BookBrunch interview with Andrew Johnston

Posted on 03/10/2019 in Quiller news

Source article: http://www.bookbrunch.co.uk/page/articledetail/questions-for-andrew-johnston
Published Wednesday 2 October 2019

Describe your current job in one sentence.
As managing director of Quiller I am responsible for the commissioning of new titles and having oversight of all aspects of the business.

What was your first job in the book industry?
In the mail-order department at Foyles when I was 18, ending up as the buyer for sport and military, which I loved. I was there for two and a half years without being sacked, which was a bit of a record in those days under Christina Foyle.

Who has been the most influential person in your career?
My first publishing job was as a rep for Hutchinson Australia in Sydney in 1975, selling distributed English publishers’ books to Aussie bookshops and country newsagents, which was quite a challenge. The sales director at Gollancz, Nigel Sisson, was an annual visitor and set a wonderful example in how to do business with grace and efficiency. When I returned to the UK in 1987 he was then hardback sales director for the Penguin Group, and he gave me my first UK publishing role there pioneering retail special sales across all imprints.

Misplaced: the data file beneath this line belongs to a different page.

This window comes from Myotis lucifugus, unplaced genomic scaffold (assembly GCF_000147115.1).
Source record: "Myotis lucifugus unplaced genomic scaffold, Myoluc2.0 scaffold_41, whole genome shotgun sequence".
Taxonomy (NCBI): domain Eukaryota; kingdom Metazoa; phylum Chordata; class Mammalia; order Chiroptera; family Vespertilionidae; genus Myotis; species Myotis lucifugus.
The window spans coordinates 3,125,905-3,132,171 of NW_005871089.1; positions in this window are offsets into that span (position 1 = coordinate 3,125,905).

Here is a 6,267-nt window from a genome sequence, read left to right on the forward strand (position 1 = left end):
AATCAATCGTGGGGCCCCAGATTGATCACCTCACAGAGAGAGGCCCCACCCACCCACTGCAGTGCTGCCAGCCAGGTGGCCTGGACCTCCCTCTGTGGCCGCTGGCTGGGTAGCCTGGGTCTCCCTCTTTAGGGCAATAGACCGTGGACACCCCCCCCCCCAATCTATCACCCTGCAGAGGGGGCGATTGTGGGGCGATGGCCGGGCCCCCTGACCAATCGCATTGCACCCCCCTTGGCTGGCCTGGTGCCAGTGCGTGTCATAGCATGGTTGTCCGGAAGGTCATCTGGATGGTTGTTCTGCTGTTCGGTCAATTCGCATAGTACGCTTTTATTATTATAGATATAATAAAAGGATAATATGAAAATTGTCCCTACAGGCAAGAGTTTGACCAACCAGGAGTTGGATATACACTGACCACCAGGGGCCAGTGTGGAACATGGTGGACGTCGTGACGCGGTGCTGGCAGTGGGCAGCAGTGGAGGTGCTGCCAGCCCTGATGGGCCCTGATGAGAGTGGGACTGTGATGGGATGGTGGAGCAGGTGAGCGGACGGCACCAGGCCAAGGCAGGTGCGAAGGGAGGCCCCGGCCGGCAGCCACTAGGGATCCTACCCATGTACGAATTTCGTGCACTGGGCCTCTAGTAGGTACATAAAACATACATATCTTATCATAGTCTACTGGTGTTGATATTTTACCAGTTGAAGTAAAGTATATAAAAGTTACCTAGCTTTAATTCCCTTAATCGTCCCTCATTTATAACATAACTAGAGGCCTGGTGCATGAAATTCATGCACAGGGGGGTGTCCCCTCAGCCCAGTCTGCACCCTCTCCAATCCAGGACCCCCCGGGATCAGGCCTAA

How has the industry changed since your first job?
The basics are still there publish the book and then sell it but the advances in technology mean that we are still selling trade books at the same retail prices as 20 years ago, although still able to make a decent margin. The retail market has of course changed dramatically, with online sales having replaced the old book-club and chain-bookseller models in terms of quantity of books sold, but bookshop and non-trade sales are still the majority of our business.

What’s the biggest challenge in your job?
Keeping all of the balls in the air ensuring that our books are going through production on time while at the same time planning and commissioning new titles for the future.

What’s the best piece of book-related advice you’ve ever been given?
You don’t lose money on the books you don’t publish.

What are the most interesting things you’re seeing at the moment in the industry?
The rise of audio (which we are just embarking on) and the levelling, if not decline, of ebooks and the resurgence of print.

What do you think might be the next big thing?
I’m afraid that inevitably it will be Amazon physical bookshops a benefit for the publisher, but a big challenge for traditional booksellers.

What do you most like doing when you’re not working?
Being out in the countryside at home.

What is the best book you’ve read in the last year?
Fahrenheit 451 I’ve always meant to read it but the typos in the paperback were infuriating!

What are you reading now?
Only time for manuscripts for next year.

How do you like to read: on screen, on paper, or do you listen to audiobooks?
I devour a daily newspaper and prefer to read printed manuscripts I don’t find the time for audio books, but I know that I should. One day…